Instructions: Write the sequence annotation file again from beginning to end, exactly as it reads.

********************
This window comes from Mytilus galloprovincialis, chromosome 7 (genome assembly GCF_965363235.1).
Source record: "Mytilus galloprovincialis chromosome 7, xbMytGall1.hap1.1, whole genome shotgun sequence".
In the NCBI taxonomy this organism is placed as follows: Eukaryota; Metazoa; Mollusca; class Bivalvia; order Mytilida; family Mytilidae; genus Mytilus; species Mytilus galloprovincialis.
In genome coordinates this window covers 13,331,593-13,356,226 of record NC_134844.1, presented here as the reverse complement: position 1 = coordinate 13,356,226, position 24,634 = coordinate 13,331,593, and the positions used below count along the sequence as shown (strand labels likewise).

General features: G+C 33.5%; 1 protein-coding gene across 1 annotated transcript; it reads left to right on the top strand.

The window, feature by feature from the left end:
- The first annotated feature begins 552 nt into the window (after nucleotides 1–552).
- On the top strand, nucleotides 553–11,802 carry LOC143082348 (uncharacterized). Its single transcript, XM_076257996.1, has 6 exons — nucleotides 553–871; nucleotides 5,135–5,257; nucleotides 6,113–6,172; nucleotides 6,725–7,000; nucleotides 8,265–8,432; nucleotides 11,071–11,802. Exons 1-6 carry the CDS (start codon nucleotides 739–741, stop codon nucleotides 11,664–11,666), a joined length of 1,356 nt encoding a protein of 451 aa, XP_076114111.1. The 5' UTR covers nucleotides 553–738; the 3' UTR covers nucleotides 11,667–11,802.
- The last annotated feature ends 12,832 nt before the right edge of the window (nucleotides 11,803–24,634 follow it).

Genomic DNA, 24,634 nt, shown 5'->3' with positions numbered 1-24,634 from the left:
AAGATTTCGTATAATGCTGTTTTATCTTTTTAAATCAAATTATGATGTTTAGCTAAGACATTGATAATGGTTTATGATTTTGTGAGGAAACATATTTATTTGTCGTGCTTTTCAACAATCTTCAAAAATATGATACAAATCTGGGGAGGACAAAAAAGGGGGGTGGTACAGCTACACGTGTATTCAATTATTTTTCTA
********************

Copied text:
This window comes from Mytilus galloprovincialis, chromosome 7 (genome assembly GCF_965363235.1).
Source record: "Mytilus galloprovincialis chromosome 7, xbMytGall1.hap1.1, whole genome shotgun sequence".
In the NCBI taxonomy this organism is placed as follows: Eukaryota; Metazoa; Mollusca; class Bivalvia; order Mytilida; family Mytilidae; genus Mytilus; species Mytilus galloprovincialis.
In genome coordinates this window covers 13,331,593-13,356,226 of record NC_134844.1, presented here as the reverse complement: position 1 = coordinate 13,356,226, position 24,634 = coordinate 13,331,593, and the positions used below count along the sequence as shown (strand labels likewise).

General features: G+C 33.5%; 1 protein-coding gene across 1 annotated transcript; it reads left to right on the top strand.

The window, feature by feature from the left end:
- The first annotated feature begins 552 nt into the window (after nucleotides 1–552).
- On the top strand, nucleotides 553–11,802 carry LOC143082348 (uncharacterized). Its single transcript, XM_076257996.1, has 6 exons — nucleotides 553–871; nucleotides 5,135–5,257; nucleotides 6,113–6,172; nucleotides 6,725–7,000; nucleotides 8,265–8,432; nucleotides 11,071–11,802. Exons 1-6 carry the CDS (start codon nucleotides 739–741, stop codon nucleotides 11,664–11,666), a joined length of 1,356 nt encoding a protein of 451 aa, XP_076114111.1. The 5' UTR covers nucleotides 553–738; the 3' UTR covers nucleotides 11,667–11,802.
- The last annotated feature ends 12,832 nt before the right edge of the window (nucleotides 11,803–24,634 follow it).

Genomic DNA, 24,634 nt, shown 5'->3' with positions numbered 1-24,634 from the left:
AAGATTTCGTATAATGCTGTTTTATCTTTTTAAATCAAATTATGATGTTTAGCTAAGACATTGATAATGGTTTATGATTTTGTGAGGAAACATATTTATTTGTCGTGCTTTTCAACAATCTTCAAAAATATGATACAAATCTGGGGAGGACAAAAAAGGGGGGTGGTACAGCTACACGTGTATTCAATTATTTTTCTA